What caused the stock market's wild swing?
Here are questions and (some) answers regarding what's known about the stock market's 20-minute, 600-plus-point roller-coaster ride on Thursday. The Dow closed down again on Friday.
Henny Ray Abrams/AP
Thursday's surreal stock market performance was like something out of "The Twilight Zone.” Call it the Twilight Exchange – a place where stock markets crash but trades didn’t happen, a place where investors watched their stocks fall to a penny a share only to find out it was all one big … mistake.
Yes, investors, in a 20-minute period Thursday afternoon the Dow Jones Industrial Average fell by more than 600 points, only to reverse itself and climb by the same amount. (On Friday, it fell another 138.89 points, closing at 10380.) But some of the exchanges have “busted” many of those Thursday trades, saying they really didn’t happen. What does this mean?
First of all, the companies that maintain the indices – Dow Jones Indexes, a member of the CME Group, and Standard & Poor’s (S&P) – say they are not planning to revise their numbers to reflect stock trades that have now been reversed.
For example, none of the individual components of the Dow Jones Industrial Average rose or fell by 60 percent in that time period, says Sybille Reitz, a spokeswoman for the Dow Jones Indexes. “We did reflect the market at the time, but at the same time we didn’t use the pricing information that they busted.”
Most important, says Ms. Reitz, there was no need to adjust closing values because they were not affected by the decision to negate trades.
Likewise, Standard & Poor’s, which manages various indices, says it has no plans to account for the trades that did not happen.
If the whole thing has left you scratching your head, join the crowd. Here are answers to some questions about what happened.
What are the Exchanges doing to protect investors?
According to the New York Stock Exchange/ARCA, the electronic trading arm of the NYSE, many trades that took place Thursday between 2:40 p.m. and 3 p.m. in which the stock rose or fell 60 percent or more have been canceled.
So, for example, the stock price of American Tower Corp., a Boston-based company that manages broadcast tower sites, started Thursday at $39.79 a share, then dropped below $15.92 a share as the market went into its free-fall. Now, the NYSE/ARCA is negating any of those trades below $15.92, which, according to the exchange, would be 60 percent off the opening price. The company’s stock closed at $40 per share.
What are the regulators doing about this incident?
The Securities and Exchange Commission and the Commodities Futures Trade Commission are investigating the wild day. “We will make public the findings of our review along with recommendations for appropriate action,” the SEC stated on its website.
What's the leading theory about what happened?
Initial rumors were that a trader had make a mistake while keying in a sale of $16 million worth of stock, mistakenly typing $16 billion with a "b." Those rumors placed the trade as coming from Citigroup. However, Citigroup stated on Friday, "Based on our review, rumors about a trading error by Citi are unfounded. It is troubling that inaccurate and unfounded rumors were spread as far as they were."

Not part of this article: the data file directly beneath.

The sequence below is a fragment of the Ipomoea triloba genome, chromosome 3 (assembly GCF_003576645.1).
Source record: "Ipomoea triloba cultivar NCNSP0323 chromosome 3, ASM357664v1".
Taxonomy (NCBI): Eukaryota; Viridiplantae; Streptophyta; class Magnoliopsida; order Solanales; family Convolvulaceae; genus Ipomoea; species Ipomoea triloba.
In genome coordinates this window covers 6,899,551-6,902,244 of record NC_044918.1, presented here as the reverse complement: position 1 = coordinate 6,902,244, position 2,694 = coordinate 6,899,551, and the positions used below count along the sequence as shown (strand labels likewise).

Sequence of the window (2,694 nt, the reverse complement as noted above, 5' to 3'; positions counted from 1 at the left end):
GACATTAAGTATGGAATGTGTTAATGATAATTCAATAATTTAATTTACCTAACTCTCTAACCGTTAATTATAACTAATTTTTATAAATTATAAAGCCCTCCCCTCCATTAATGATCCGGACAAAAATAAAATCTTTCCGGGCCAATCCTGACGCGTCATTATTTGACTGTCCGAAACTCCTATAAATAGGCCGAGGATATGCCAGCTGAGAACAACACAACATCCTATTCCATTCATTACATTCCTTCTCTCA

What else might have caused the free-fall?
It's not clear yet. Theories range from cyberterrorism (someone hacked into the computers and placed fake trades) to suspicions that electronic trading got out of hand. In electronic trading, stock traders try to use computers to execute trades quickly, perhaps seeking to make a profit on small changes.
According to the Simon Graduate School of Business in Rochester, N.Y., there was a rapid-fire, two-minute selloff of 16 billion futures contracts tied to the Standard & Poor’s 500 stock index, known as E-mini S&P 500 futures.
Not the case, says the CME Group, which oversees the exchanges where the E-mini is traded. “All our markets operated properly. There was no issue with the S&P futures contracts, and there was not any unusual activity,” says Michael Shore, a spokesman for the CME Group in Chicago.
Fred Dickson, chief investment strategist at D.A. Davidson & Co. in Lake Oswego, Ore., wonders if the steep downdraft was the result of a “cascade” effect. For example, the market on Thursday was having a bad day trying to absorb the implications of a sharp drop in the value of the euro. On the NYSE, specialists had started to institute “shock absorbers,” whereby they tried to slow trading by instituting an auction process. However, it’s possible the slower markets drove some of the traders into the electronic markets, which have much less liquidity, says Mr. Dickson.
“All of a sudden there were all sellers and no buyers,” he reasons. “We may be seeing the penalty for not having any human intervention to slow things down and get it back to an orderly marketplace.”
Are there implications from the day?
The wild ride indicates that the trading system failed, says John Broussard, an associate professor of finance at Rutgers University's School of Business in Camden, N.J. “There was a system failure somewhere," he says, "and I’m not sure where it was.”
It’s imperative that the exchanges restore confidence in their integrity, says Dickson. Moreover, Congress should hold hearings to determine what happened, he says. He anticipates that the financial regulatory reform legislation currently being debated in Congress may incorporate some changes to protect investors from extreme days in the markets. He adds, “The legal ramifications are off the charts.”